Sometimes, pieces of art are what they are. They are simply art; they are simply what they are shown to be. At other times, when our minds are free and the days are sunny, and the thoughts unravel at a pace which I cannot describe out here, we stumble across a piece of art that speaks. Yes, it does and it does to whosoever is not blinded by the beauty of it. Haruki Murakami’s Norwegian Wood is a piece of art that speaks to me. I have seen through its faults, one and two, scattered in between, but I have no qualms in saying that here is a book which should be treated with reverence, praised and loaded with all the adjectives that one can scour the earth for.

Norwegian Wood starts with the thirty-year-old protagonist Toru Watanabe, reminiscing about his lost youth and the chances that might have been if he had had the fortune or the courage to see them through. He talks of Kizuki, his best friend and Kizuki’s girlfriend Naoko, who Toru loves. He talks to us about the love he experienced for Naoko and the inexplicable feelings that come to him, unbeckoned, but at the speed of light, when he sees them together. Kizuki dies and Toru and Naoko are left to pick up the pieces. Both go their separate ways, in dealing with the suffered incident, Naoko suffers from suicidal depression while Toru delves into leading a life of continued debauchery by sleeping with as many women as he could during his University years, though he loves Naoko even then.

Norwegian Wood is a sort of book which evokes different sorts of reactions and feelings from the person, depending on the person. If you are a teenager who is reading the book, then you might feel the complete urge to go and weep silently in a corner of your room, after you have put out the lights. You will probably look around and wonder if anyone can see you, knowing very well, no one cannot, since the room is dark and there is no one in the house except you. You will cry because you will want to be Toru if there is no incident of tragic significance that has ever happened to you and you will cry if there has been something akin that has occurred.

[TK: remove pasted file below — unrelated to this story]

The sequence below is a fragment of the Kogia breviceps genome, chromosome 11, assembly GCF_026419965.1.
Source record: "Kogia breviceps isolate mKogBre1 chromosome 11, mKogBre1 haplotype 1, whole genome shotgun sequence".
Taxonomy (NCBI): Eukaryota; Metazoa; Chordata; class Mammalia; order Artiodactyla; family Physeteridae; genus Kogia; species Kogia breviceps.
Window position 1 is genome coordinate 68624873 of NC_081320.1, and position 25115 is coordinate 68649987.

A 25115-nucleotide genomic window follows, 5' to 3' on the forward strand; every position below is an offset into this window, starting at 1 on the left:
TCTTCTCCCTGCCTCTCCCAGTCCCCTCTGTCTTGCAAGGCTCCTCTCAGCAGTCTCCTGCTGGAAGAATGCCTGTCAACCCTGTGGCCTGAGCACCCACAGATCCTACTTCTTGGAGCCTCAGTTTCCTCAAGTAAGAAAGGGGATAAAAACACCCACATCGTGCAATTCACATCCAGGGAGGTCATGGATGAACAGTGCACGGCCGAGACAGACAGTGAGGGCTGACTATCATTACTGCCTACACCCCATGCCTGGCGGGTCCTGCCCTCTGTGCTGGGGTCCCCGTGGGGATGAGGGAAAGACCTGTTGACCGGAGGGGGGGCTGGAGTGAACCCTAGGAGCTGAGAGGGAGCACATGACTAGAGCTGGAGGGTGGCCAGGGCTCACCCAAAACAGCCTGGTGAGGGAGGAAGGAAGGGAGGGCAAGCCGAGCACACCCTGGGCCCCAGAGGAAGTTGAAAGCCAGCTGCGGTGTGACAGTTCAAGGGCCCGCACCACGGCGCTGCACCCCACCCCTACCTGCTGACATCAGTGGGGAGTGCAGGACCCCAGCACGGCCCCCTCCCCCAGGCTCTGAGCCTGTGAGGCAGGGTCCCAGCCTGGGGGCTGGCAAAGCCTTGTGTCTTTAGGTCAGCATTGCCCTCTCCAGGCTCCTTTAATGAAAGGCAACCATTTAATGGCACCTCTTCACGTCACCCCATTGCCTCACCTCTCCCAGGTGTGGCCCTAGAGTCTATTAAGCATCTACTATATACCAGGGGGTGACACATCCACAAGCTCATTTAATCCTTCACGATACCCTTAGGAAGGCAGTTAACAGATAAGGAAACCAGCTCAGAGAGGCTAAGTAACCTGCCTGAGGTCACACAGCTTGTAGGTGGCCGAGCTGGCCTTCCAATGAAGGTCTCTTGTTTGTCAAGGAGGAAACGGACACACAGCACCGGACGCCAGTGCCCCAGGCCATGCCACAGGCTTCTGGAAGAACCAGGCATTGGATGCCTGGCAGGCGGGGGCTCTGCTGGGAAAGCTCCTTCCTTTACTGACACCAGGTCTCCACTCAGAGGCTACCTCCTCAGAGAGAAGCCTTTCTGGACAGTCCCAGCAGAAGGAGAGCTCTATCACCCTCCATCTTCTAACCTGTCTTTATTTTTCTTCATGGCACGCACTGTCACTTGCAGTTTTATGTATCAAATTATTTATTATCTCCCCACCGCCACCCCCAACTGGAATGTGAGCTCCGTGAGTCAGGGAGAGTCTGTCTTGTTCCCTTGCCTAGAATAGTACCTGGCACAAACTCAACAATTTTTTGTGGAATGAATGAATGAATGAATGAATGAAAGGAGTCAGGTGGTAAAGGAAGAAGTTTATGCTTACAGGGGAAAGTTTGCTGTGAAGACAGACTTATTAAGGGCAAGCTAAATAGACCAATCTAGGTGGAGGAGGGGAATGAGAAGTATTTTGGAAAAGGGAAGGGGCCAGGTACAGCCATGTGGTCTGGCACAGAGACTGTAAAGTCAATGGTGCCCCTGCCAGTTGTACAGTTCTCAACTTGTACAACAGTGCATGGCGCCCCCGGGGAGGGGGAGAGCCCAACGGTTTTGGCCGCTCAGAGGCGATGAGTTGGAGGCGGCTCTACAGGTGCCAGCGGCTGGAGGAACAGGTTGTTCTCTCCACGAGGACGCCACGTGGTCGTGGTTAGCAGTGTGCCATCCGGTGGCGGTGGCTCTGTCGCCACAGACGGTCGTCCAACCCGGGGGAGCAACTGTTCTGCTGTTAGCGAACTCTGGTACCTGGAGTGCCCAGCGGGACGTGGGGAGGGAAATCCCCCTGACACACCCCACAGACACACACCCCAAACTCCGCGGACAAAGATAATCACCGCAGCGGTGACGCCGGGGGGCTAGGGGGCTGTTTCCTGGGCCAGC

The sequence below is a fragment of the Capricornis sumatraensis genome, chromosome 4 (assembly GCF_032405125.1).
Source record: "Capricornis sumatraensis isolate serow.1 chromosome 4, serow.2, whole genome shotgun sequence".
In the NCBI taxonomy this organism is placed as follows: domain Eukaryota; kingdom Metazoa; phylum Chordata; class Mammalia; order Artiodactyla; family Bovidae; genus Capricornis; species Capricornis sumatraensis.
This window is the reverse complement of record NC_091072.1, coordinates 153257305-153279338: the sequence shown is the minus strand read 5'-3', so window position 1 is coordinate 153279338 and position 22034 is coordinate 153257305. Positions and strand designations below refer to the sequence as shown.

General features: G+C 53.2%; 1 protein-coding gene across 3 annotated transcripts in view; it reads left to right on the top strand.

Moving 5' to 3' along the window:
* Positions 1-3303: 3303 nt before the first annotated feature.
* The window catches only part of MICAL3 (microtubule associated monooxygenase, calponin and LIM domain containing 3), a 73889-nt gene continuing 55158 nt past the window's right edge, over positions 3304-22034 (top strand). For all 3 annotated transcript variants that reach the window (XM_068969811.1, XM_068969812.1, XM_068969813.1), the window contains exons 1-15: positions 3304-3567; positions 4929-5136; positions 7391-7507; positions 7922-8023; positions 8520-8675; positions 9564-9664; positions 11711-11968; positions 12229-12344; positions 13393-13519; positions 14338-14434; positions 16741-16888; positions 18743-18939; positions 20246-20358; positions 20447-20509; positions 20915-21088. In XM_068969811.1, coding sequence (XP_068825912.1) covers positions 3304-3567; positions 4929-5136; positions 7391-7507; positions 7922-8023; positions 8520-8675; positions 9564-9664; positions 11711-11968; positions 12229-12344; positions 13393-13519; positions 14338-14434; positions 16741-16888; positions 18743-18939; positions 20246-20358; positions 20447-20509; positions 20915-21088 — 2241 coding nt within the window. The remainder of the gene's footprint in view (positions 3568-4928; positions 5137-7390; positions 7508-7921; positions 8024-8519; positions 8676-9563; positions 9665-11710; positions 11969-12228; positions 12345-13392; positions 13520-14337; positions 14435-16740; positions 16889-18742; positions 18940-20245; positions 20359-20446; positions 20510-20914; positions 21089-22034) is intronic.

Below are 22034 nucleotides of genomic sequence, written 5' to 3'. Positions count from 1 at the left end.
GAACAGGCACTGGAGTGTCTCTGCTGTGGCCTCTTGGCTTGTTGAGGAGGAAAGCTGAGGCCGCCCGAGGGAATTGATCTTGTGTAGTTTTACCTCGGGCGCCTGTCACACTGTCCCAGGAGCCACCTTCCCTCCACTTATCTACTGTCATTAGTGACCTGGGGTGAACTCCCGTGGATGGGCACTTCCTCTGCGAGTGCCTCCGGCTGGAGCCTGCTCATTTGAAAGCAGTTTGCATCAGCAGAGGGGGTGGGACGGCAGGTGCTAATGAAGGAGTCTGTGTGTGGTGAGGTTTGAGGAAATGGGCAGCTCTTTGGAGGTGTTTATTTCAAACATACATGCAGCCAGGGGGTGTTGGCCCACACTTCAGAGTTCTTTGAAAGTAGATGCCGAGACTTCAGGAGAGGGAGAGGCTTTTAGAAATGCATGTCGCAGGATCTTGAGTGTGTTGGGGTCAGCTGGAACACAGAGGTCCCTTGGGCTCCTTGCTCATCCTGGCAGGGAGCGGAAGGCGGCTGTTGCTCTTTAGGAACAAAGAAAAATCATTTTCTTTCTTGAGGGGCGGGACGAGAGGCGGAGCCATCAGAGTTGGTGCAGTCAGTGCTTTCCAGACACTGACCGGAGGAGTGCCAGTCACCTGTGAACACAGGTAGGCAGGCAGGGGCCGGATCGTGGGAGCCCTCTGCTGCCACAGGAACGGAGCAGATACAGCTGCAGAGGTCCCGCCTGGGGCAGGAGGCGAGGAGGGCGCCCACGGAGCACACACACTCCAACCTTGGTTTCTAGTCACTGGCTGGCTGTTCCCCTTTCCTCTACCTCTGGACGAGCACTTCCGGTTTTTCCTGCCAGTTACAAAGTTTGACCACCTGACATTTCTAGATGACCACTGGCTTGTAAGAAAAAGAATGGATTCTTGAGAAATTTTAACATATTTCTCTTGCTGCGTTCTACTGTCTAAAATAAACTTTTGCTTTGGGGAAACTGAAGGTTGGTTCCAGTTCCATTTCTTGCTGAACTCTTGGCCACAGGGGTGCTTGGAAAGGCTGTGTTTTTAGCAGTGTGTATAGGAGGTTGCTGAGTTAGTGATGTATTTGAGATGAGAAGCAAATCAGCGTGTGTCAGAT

If you are a thirty something-year-old reader, then you would close the book, keeping a finger in the middle of the book where the page has not been marked so that you do not have to search till where you did read, but believe me, you will think about it. You will think about your youth, reminisce about the old friends and the girlfriends, that particular one who mattered the most but who got lost in your past, yes, you will think about them all. All the had-beens and the what-if’s. And then you will feel sad and tragic and you would wish you were Toru.

And that’s where the greatness of the book lies. Murakami has created a master-piece that speaks to us, his character Toru is nothing great, has achieved nothing of significance except for the fact that he is immortalized by Murakami and we are not. And that is where Norwegian Wood lives on, succeeds, cries a little, and shoulders on no matter how hard the rain is on the streets outside, no matter how tragic the love is.